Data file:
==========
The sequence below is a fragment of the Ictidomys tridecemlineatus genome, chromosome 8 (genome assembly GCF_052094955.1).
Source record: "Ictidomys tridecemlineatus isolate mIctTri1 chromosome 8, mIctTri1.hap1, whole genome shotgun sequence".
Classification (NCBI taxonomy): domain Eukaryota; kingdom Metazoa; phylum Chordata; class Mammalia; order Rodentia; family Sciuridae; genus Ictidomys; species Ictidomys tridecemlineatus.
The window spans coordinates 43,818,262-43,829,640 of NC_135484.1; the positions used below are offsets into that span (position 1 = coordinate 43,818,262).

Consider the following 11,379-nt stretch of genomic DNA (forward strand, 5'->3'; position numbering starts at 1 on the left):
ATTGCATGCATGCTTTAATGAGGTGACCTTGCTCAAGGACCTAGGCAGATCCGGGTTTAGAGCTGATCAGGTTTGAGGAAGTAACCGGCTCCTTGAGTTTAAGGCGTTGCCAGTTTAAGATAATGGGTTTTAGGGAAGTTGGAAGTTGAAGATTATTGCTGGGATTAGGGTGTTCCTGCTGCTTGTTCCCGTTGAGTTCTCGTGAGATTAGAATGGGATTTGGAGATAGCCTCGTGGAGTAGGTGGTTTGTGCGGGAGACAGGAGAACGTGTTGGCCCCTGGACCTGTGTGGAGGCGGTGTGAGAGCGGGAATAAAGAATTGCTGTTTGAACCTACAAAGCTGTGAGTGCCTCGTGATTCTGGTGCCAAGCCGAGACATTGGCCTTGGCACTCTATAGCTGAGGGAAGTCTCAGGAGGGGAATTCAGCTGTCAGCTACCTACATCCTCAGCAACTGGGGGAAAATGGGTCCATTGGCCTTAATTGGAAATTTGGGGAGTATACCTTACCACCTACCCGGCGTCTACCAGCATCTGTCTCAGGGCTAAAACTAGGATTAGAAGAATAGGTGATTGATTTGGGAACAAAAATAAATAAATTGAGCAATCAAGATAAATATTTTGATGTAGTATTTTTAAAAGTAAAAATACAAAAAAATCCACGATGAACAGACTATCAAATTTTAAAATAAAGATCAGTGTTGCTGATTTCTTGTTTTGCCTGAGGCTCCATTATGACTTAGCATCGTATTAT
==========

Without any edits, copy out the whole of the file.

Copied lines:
The sequence below is a fragment of the Ictidomys tridecemlineatus genome, chromosome 8 (genome assembly GCF_052094955.1).
Source record: "Ictidomys tridecemlineatus isolate mIctTri1 chromosome 8, mIctTri1.hap1, whole genome shotgun sequence".
Classification (NCBI taxonomy): domain Eukaryota; kingdom Metazoa; phylum Chordata; class Mammalia; order Rodentia; family Sciuridae; genus Ictidomys; species Ictidomys tridecemlineatus.
The window spans coordinates 43,818,262-43,829,640 of NC_135484.1; the positions used below are offsets into that span (position 1 = coordinate 43,818,262).

Consider the following 11,379-nt stretch of genomic DNA (forward strand, 5'->3'; position numbering starts at 1 on the left):
ATTGCATGCATGCTTTAATGAGGTGACCTTGCTCAAGGACCTAGGCAGATCCGGGTTTAGAGCTGATCAGGTTTGAGGAAGTAACCGGCTCCTTGAGTTTAAGGCGTTGCCAGTTTAAGATAATGGGTTTTAGGGAAGTTGGAAGTTGAAGATTATTGCTGGGATTAGGGTGTTCCTGCTGCTTGTTCCCGTTGAGTTCTCGTGAGATTAGAATGGGATTTGGAGATAGCCTCGTGGAGTAGGTGGTTTGTGCGGGAGACAGGAGAACGTGTTGGCCCCTGGACCTGTGTGGAGGCGGTGTGAGAGCGGGAATAAAGAATTGCTGTTTGAACCTACAAAGCTGTGAGTGCCTCGTGATTCTGGTGCCAAGCCGAGACATTGGCCTTGGCACTCTATAGCTGAGGGAAGTCTCAGGAGGGGAATTCAGCTGTCAGCTACCTACATCCTCAGCAACTGGGGGAAAATGGGTCCATTGGCCTTAATTGGAAATTTGGGGAGTATACCTTACCACCTACCCGGCGTCTACCAGCATCTGTCTCAGGGCTAAAACTAGGATTAGAAGAATAGGTGATTGATTTGGGAACAAAAATAAATAAATTGAGCAATCAAGATAAATATTTTGATGTAGTATTTTTAAAAGTAAAAATACAAAAAAATCCACGATGAACAGACTATCAAATTTTAAAATAAAGATCAGTGTTGCTGATTTCTTGTTTTGCCTGAGGCTCCATTATGACTTAGCATCGTATTAT